As it can mean different things to different parties, objective principles like the so-called five freedoms can provide a good basis for discussion on what constitutes good animal welfare.

The five freedoms were developed by the Farm Animal Welfare Council of the UK in 1979 in response to a report into the welfare of farmed animals commissioned by the UK government.

Over the years, they have been adopted by many animal organizations, including the World Organization for Animal Health and the American Society for the Prevention of Cruelty to Animals, as guiding principles into what constitutes good welfare. In addition, many welfare audit organizations are using these principles as a reference for the development of their assessment tools for welfare on farms.

The five freedoms are:

  • Freedom from hunger and thirst by ready access to fresh water and a diet to maintain full health and vigor

  • Freedom from discomfort by providing an appropriate environment including shelter and a comfortable resting area

  • Freedom from pain, injury or disease by prevention or rapid diagnosis and treatment

  • Freedom to express normal behavior by providing sufficient space, proper facilities and company of the animal’s own kind

  • Freedom from fear and distress by ensuring conditions and treatment which avoid mental suffering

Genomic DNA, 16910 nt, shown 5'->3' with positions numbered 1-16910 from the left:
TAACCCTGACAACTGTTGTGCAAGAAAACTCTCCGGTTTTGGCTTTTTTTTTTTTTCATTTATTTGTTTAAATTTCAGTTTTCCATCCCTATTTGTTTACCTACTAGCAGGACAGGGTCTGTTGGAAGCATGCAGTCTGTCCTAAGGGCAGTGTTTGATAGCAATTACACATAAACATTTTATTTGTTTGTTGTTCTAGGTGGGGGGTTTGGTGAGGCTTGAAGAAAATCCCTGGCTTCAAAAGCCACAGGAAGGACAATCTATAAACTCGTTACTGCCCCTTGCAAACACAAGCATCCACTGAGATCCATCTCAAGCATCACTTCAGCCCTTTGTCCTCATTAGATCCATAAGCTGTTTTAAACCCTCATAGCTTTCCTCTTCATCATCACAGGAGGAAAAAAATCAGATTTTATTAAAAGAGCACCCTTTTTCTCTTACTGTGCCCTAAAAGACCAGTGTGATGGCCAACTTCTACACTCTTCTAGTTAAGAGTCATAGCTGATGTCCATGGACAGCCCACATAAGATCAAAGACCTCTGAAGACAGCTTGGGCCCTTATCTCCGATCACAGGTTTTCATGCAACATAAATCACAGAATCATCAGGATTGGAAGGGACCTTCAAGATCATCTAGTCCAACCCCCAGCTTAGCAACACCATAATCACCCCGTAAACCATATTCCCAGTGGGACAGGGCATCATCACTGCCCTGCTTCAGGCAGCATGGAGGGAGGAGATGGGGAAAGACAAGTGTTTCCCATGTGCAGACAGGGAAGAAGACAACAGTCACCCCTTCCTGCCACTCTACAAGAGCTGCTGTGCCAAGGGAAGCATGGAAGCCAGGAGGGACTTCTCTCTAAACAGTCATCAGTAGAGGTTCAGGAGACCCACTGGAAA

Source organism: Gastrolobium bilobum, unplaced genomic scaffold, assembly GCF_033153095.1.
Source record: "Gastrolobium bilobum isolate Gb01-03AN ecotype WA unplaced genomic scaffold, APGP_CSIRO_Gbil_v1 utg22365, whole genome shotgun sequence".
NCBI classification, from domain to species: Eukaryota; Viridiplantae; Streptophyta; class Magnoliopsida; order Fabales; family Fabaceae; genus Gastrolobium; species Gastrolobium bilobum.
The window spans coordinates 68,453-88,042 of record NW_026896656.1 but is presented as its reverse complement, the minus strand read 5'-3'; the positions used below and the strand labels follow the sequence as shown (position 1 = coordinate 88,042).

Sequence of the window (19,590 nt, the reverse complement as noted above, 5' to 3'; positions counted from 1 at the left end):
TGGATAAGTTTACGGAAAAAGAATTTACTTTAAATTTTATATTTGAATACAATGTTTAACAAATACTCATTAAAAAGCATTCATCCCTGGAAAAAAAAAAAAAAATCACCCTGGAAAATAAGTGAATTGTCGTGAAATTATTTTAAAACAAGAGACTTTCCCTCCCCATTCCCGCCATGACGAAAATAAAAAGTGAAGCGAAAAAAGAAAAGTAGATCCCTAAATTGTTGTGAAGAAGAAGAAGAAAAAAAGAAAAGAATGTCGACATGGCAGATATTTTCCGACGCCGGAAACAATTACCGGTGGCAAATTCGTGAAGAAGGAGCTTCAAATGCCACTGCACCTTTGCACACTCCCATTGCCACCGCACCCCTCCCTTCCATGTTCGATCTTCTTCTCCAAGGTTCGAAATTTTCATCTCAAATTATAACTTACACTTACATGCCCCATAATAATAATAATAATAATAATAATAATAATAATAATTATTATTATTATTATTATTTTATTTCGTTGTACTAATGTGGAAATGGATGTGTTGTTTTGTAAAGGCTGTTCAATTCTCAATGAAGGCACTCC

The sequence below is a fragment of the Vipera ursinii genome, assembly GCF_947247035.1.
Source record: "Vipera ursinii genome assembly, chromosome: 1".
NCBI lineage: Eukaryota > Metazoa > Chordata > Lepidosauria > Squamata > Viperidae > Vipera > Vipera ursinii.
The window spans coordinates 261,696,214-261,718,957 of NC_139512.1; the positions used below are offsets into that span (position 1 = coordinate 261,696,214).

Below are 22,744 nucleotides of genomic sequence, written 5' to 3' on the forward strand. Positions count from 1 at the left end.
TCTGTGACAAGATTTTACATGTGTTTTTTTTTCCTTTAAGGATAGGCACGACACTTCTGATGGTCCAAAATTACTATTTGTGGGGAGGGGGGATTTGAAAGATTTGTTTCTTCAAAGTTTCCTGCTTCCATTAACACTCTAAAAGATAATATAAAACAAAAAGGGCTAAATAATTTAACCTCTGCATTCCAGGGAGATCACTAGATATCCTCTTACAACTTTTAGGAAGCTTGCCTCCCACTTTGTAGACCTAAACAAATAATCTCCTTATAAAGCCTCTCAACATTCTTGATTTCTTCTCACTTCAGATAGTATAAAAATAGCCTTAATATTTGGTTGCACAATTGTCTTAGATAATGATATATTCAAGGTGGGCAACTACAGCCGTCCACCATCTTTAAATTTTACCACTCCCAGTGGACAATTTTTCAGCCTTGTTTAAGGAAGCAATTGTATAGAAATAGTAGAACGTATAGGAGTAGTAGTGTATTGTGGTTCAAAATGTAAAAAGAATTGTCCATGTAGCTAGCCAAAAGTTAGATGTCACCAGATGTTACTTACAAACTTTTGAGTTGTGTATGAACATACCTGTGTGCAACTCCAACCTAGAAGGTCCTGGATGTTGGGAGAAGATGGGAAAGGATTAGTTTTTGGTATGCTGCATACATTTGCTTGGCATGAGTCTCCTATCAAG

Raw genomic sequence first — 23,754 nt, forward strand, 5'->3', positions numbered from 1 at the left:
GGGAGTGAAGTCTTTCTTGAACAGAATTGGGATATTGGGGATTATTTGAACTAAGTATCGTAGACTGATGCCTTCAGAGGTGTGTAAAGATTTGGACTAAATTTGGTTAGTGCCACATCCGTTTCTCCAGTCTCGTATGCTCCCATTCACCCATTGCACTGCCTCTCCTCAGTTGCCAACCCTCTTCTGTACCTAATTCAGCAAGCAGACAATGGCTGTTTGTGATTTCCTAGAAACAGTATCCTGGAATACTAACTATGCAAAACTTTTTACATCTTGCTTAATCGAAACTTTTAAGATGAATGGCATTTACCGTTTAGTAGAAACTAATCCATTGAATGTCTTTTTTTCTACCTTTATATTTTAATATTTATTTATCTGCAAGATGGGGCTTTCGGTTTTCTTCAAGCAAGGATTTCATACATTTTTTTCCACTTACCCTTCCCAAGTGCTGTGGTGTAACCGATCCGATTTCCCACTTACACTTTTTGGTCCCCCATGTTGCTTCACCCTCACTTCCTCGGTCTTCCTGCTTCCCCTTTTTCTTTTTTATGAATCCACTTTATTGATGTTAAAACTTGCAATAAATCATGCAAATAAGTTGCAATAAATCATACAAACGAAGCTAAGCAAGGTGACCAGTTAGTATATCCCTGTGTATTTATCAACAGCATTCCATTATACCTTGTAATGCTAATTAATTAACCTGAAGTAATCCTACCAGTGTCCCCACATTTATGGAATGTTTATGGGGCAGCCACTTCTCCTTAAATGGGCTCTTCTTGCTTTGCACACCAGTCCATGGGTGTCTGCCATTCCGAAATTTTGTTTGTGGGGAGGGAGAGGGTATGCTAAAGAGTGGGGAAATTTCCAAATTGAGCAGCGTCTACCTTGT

Laws and regulations

Regulation regarding livestock animal welfare exists at the state and federal level. Federal laws regarding welfare of livestock is limited to the transport and slaughter of animals at this time.


State laws protect animals including livestock from gross neglect and intentional harm – and lately have been more specific about which industry standards do not constitute good animal welfare and are no longer allowed.

Federal laws

  • Twenty-eight-hour Law (Title 49 § 80502): Animals may not be confined for interstate movement in a vehicle or vessel for more than 28 consecutive hours without unloading the animals for feeding, water and rest.

  • Humane Methods of Slaughter Act (Title 7 § 1901 et seq): States that livestock must be slaughtered in a humane manner to prevent needless suffering; the law encourages research methods on humane methods of slaughter, assures the exemptions covering religious or ritual slaughter and covers investigation into the care of non-ambulatory livestock.

State laws

State laws on animal cruelty typically do not apply to customary and normal veterinary and agricultural husbandry practices such as dehorning, castration or tail docking, but more and more exceptions exist: California, for example, has a law against tail docking in dairy cattle – so it is important to be familiar with your state laws.

The National Agricultural Law Center webpage offers an interactive map that will let you look up regulations in your home state (The National Agricultural Law Center: States' farm animal confinement statutes).

Most of these regulations apply to calves raised for veal, pregnant pigs and caged poultry. Another example from California: The state passed Proposition 2, which requires that calves raised for veal, egg-laying hens and pregnant pigs be confined only in ways that allow these animals to lie down, stand up, fully extend their limbs and turn around freely.